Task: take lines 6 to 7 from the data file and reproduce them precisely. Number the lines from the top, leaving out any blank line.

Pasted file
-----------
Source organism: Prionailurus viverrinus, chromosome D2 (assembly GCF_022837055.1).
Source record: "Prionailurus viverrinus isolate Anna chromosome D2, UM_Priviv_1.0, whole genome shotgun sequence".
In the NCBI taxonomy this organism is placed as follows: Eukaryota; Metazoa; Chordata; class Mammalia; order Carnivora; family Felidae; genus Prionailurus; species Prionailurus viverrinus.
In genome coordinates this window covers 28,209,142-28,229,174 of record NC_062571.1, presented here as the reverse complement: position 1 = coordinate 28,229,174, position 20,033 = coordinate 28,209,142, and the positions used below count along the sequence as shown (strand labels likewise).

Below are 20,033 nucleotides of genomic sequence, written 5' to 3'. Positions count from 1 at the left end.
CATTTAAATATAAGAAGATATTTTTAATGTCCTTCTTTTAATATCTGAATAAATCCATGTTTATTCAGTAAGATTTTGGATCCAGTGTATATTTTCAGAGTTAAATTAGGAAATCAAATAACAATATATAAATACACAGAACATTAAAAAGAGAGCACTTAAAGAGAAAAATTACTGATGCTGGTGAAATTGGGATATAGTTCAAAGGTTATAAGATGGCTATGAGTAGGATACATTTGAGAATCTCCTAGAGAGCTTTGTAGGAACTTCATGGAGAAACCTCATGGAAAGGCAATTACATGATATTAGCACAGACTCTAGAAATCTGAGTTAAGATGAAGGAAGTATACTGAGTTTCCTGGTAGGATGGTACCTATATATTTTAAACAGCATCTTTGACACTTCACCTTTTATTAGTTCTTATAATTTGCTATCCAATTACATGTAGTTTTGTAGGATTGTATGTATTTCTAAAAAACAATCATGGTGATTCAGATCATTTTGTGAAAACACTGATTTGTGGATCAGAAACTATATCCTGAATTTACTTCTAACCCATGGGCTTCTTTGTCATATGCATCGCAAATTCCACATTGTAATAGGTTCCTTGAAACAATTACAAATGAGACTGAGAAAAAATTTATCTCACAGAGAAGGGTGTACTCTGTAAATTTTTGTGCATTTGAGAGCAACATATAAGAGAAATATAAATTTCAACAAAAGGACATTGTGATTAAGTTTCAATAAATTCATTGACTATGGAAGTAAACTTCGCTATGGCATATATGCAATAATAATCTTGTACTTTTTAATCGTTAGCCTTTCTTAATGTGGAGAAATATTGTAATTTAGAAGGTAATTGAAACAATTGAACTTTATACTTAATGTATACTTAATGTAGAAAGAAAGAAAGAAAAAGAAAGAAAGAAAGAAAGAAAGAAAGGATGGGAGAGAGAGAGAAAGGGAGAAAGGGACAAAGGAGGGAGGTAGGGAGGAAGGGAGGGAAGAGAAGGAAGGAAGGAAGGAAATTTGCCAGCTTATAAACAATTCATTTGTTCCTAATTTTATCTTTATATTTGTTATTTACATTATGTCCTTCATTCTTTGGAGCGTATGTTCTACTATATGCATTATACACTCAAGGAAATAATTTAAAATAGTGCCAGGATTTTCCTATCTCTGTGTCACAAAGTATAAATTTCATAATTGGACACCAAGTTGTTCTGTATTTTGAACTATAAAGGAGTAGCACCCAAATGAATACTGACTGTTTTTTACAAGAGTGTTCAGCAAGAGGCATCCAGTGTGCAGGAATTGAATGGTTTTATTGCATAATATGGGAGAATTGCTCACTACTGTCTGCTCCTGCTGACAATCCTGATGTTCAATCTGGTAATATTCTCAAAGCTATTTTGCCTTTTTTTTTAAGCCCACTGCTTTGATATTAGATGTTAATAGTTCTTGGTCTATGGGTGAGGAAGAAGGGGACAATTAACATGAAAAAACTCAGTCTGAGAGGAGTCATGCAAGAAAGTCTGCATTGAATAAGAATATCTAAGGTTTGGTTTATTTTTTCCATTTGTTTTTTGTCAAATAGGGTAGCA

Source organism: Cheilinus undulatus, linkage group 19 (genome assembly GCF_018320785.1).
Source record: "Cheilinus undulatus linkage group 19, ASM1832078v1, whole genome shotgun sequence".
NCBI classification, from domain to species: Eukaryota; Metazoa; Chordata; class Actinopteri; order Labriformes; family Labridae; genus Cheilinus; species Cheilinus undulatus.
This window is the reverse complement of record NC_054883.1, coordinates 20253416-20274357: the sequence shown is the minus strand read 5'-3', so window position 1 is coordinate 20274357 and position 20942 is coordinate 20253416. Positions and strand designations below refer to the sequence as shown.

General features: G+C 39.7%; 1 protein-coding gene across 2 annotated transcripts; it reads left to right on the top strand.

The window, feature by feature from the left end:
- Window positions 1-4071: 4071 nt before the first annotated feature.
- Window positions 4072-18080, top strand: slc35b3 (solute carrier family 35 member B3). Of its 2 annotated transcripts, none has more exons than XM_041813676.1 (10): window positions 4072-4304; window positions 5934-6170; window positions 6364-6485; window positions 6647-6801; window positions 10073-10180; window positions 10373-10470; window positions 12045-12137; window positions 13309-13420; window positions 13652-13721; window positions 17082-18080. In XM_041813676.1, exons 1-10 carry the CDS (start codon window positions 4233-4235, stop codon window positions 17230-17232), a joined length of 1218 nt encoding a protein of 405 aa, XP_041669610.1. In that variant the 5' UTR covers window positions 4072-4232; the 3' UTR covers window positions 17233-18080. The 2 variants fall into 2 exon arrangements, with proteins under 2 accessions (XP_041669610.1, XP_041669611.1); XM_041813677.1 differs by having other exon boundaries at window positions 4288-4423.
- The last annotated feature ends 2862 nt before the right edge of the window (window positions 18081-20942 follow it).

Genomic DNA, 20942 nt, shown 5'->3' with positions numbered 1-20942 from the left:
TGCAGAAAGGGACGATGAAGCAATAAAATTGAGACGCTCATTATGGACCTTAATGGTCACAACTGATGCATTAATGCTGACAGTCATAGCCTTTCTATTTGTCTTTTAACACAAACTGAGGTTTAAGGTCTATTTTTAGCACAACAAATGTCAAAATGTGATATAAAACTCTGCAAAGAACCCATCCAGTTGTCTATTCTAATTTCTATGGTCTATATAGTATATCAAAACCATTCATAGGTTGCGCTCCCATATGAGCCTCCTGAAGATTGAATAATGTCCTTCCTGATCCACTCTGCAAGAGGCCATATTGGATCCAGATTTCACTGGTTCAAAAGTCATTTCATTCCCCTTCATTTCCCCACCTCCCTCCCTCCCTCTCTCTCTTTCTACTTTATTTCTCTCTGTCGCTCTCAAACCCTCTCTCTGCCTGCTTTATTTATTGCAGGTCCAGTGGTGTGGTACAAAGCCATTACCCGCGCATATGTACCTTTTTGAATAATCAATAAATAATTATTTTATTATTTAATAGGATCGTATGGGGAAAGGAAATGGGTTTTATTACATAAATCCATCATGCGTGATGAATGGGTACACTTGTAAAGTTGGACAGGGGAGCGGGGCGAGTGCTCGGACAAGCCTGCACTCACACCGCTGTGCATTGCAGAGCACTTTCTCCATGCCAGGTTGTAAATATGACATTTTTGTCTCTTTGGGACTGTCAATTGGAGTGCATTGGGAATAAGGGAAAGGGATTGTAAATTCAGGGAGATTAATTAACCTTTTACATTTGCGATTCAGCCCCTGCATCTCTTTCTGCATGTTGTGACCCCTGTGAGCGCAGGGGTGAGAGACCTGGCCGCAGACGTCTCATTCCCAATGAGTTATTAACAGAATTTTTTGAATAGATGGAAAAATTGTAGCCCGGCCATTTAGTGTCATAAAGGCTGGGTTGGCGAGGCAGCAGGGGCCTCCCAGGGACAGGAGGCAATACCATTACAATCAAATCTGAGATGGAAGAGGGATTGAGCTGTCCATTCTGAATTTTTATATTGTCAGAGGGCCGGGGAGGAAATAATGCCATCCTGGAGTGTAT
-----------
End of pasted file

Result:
CATTTAAATATAAGAAGATATTTTTAATGTCCTTCTTTTAATATCTGAATAAATCCATGTTTATTCAGTAAGATTTTGGATCCAGTGTATATTTTCAGAGTTAAATTAGGAAATCAAATAACAATATATAAATACACAGAACATTAAAAAGAGAGCACTTAAAGAGAAAAATTACTGATGCTGGTGAAATTGGGATATAGTTCAAAGGTTATAAGATGGCTATGAGTAGGATACATTTGAGAATCTCCTAGAGAGCTTTGTAGGAACTTCATGGAGAAACCTCATGGAAAGGCAATTACATGATATTAGCACAGACTCTAGAAATCTGAGTTAAGATGAAGGAAGTATACTGAGTTTCCTGGTAGGATGGTACCTATATATTTTAAACAGCATCTTTGACACTTCACCTTTTATTAGTTCTTATAATTTGCTATCCAATTACATGTAGTTTTGTAGGATTGTATGTATTTCTAAAAAACAATCATGGTGATTCAGATCATTTTGTGAAAACACTGATTTGTGGATCAGAAACTATATCCTGAATTTACTTCTAACCCATGGGCTTCTTTGTCATATGCATCGCAAATTCCACATTGTAATAGGTTCCTTGAAACAATTACAAATGAGACTGAGAAAAAATTTATCTCACAGAGAAGGGTGTACTCTGTAAATTTTTGTGCATTTGAGAGCAACATATAAGAGAAATATAAATTTCAACAAAAGGACATTGTGATTAAGTTTCAATAAATTCATTGACTATGGAAGTAAACTTCGCTATGGCATATATGCAATAATAATCTTGTACTTTTTAATCGTTAGCCTTTCTTAATGTGGAGAAATATTGTAATTTAGAAGGTAATTGAAACAATTGAACTTTATACTTAATGTATACTTAATGTAGAAAGAAAGAAAGAAAAAGAAAGAAAGAAAGAAAGAAAGAAAGGATGGGAGAGAGAGAGAAAGGGAGAAAGGGACAAAGGAGGGAGGTAGGGAGGAAGGGAGGGAAGAGAAGGAAGGAAGGAAGGAAATTTGCCAGCTTATAAACAATTCATTTGTTCCTAATTTTATCTTTATATTTGTTATTTACATTATGTCCTTCATTCTTTGGAGCGTATGTTCTACTATATGCATTATACACTCAAGGAAATAATTTAAAATAGTGCCAGGATTTTCCTATCTCTGTGTCACAAAGTATAAATTTCATAATTGGACACCAAGTTGTTCTGTATTTTGAACTATAAAGGAGTAGCACCCAAATGAATACTGACTGTTTTTTACAAGAGTGTTCAGCAAGAGGCATCCAGTGTGCAGGAATTGAATGGTTTTATTGCATAATATGGGAGAATTGCTCACTACTGTCTGCTCCTGCTGACAATCCTGATGTTCAATCTGGTAATATTCTCAAAGCTATTTTGCCTTTTTTTTTAAGCCCACTGCTTTGATATTAGATGTTAATAGTTCTTGGTCTATGGGTGAGGAAGAAGGGGACAATTAACATGAAAAAACTCAGTCTGAGAGGAGTCATGCAAGAAAGTCTGCATTGAATAAGAATATCTAAGGTTTGGTTTATTTTTTCCATTTGTTTTTTGTCAAATAGGGTAGCA

Source organism: Cheilinus undulatus, linkage group 19 (genome assembly GCF_018320785.1).